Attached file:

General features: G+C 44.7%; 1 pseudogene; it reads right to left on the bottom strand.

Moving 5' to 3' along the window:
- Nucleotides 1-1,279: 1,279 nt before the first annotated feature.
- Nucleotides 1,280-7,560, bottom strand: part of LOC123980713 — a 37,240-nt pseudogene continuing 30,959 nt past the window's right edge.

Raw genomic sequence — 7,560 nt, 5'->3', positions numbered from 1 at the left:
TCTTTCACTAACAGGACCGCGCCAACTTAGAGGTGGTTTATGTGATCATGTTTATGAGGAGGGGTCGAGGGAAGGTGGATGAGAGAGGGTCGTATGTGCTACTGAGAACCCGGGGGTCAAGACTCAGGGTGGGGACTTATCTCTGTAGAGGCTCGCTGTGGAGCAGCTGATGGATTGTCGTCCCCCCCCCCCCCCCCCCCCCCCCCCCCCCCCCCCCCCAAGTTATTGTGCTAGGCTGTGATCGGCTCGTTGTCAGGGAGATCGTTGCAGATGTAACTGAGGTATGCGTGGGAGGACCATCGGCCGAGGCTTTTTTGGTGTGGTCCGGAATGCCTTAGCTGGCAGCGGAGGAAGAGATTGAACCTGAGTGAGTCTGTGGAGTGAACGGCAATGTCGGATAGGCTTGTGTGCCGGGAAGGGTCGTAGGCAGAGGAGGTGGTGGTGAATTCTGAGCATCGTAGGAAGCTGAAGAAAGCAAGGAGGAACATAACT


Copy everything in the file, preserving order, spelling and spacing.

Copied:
General features: G+C 44.7%; 1 pseudogene; it reads right to left on the bottom strand.

Moving 5' to 3' along the window:
- Nucleotides 1-1,279: 1,279 nt before the first annotated feature.
- Nucleotides 1,280-7,560, bottom strand: part of LOC123980713 — a 37,240-nt pseudogene continuing 30,959 nt past the window's right edge.

Raw genomic sequence — 7,560 nt, 5'->3', positions numbered from 1 at the left:
TCTTTCACTAACAGGACCGCGCCAACTTAGAGGTGGTTTATGTGATCATGTTTATGAGGAGGGGTCGAGGGAAGGTGGATGAGAGAGGGTCGTATGTGCTACTGAGAACCCGGGGGTCAAGACTCAGGGTGGGGACTTATCTCTGTAGAGGCTCGCTGTGGAGCAGCTGATGGATTGTCGTCCCCCCCCCCCCCCCCCCCCCCCCCCCCCCCCCCCCCCAAGTTATTGTGCTAGGCTGTGATCGGCTCGTTGTCAGGGAGATCGTTGCAGATGTAACTGAGGTATGCGTGGGAGGACCATCGGCCGAGGCTTTTTTGGTGTGGTCCGGAATGCCTTAGCTGGCAGCGGAGGAAGAGATTGAACCTGAGTGAGTCTGTGGAGTGAACGGCAATGTCGGATAGGCTTGTGTGCCGGGAAGGGTCGTAGGCAGAGGAGGTGGTGGTGAATTCTGAGCATCGTAGGAAGCTGAAGAAAGCAAGGAGGAACATAACT